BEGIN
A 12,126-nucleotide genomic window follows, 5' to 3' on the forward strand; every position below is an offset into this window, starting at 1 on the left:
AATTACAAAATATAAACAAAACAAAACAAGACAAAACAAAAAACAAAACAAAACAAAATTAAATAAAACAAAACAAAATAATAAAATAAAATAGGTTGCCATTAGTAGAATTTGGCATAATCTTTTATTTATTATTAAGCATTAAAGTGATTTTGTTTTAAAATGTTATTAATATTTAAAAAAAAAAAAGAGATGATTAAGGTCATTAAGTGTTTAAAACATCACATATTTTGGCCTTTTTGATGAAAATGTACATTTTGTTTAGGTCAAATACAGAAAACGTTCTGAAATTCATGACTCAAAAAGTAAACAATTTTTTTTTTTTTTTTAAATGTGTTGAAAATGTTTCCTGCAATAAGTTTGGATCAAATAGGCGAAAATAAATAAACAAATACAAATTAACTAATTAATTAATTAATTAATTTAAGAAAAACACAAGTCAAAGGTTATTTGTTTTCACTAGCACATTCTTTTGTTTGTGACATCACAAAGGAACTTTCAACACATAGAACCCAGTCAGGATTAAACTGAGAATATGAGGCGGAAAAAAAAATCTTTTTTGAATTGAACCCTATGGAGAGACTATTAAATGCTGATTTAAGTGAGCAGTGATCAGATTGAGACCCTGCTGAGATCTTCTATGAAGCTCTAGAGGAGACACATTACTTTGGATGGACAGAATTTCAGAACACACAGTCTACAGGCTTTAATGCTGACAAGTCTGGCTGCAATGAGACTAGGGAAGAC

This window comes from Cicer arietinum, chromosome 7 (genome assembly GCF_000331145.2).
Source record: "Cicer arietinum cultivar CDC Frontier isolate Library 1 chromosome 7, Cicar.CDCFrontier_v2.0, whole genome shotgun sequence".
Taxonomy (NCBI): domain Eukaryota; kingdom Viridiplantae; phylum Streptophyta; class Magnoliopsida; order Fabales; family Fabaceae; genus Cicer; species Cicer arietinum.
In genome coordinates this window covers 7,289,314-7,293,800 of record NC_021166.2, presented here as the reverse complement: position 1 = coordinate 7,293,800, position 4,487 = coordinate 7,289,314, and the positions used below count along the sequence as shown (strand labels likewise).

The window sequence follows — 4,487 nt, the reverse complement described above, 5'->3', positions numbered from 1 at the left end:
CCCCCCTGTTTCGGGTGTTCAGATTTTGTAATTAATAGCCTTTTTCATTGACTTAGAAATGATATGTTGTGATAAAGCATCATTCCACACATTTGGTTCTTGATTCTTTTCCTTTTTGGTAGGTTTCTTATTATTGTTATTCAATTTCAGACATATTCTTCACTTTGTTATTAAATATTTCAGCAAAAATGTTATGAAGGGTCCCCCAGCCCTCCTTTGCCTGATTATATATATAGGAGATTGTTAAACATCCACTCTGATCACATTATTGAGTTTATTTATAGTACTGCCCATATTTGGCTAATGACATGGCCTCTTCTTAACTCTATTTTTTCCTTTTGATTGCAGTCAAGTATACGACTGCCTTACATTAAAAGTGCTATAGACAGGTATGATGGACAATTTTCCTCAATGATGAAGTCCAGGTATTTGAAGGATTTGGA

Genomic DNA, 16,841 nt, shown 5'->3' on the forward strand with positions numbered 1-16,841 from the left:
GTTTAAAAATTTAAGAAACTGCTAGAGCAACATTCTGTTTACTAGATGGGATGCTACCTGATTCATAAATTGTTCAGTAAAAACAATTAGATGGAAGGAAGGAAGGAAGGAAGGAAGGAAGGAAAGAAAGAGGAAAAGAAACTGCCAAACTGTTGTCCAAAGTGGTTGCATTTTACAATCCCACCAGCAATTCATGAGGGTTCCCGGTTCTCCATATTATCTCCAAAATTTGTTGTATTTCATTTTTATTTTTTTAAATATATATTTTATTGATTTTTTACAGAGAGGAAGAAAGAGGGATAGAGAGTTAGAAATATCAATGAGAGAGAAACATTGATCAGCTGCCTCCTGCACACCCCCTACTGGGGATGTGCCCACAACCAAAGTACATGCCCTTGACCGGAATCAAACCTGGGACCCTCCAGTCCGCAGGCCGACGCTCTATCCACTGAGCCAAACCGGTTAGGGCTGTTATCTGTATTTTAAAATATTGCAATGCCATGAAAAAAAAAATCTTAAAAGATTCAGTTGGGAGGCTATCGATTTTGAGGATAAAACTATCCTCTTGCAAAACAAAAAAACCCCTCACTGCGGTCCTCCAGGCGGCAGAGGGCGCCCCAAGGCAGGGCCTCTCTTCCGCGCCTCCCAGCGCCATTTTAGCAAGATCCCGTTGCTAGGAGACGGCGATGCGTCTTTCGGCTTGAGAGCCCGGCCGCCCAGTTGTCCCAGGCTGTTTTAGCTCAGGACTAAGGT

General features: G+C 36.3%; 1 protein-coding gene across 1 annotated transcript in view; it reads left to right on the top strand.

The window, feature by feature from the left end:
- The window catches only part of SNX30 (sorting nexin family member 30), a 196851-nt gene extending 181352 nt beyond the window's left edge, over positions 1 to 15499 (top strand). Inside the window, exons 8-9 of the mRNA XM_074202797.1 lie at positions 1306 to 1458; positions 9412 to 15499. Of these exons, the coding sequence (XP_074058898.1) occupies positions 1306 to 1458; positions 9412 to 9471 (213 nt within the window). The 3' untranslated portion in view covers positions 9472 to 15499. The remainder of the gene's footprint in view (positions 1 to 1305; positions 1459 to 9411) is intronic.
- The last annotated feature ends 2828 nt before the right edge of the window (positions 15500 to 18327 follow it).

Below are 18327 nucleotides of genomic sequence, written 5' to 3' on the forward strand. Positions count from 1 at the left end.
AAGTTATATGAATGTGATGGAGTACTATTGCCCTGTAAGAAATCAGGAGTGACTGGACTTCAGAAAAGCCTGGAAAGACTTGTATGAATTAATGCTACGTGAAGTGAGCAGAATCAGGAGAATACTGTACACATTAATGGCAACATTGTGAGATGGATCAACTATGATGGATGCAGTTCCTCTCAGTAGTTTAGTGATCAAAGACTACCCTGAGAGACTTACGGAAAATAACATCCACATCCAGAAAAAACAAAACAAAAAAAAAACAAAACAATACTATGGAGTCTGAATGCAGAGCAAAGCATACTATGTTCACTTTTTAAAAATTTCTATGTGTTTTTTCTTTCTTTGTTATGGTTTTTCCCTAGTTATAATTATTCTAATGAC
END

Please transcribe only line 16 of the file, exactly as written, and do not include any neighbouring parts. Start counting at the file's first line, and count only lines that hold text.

AAGTTATATGAATGTGATGGAGTACTATTGCCCTGTAAGAAATCAGGAGTGACTGGACTTCAGAAAAGCCTGGAAAGACTTGTATGAATTAATGCTACGTGAAGTGAGCAGAATCAGGAGAATACTGTACACATTAATGGCAACATTGTGAGATGGATCAACTATGATGGATGCAGTTCCTCTCAGTAGTTTAGTGATCAAAGACTACCCTGAGAGACTTACGGAAAATAACATCCACATCCAGAAAAAACAAAACAAAAAAAAAACAAAACAATACTATGGAGTCTGAATGCAGAGCAAAGCATACTATGTTCACTTTTTAAAAATTTCTATGTGTTTTTTCTTTCTTTGTTATGGTTTTTCCCTAGTTATAATTATTCTAATGAC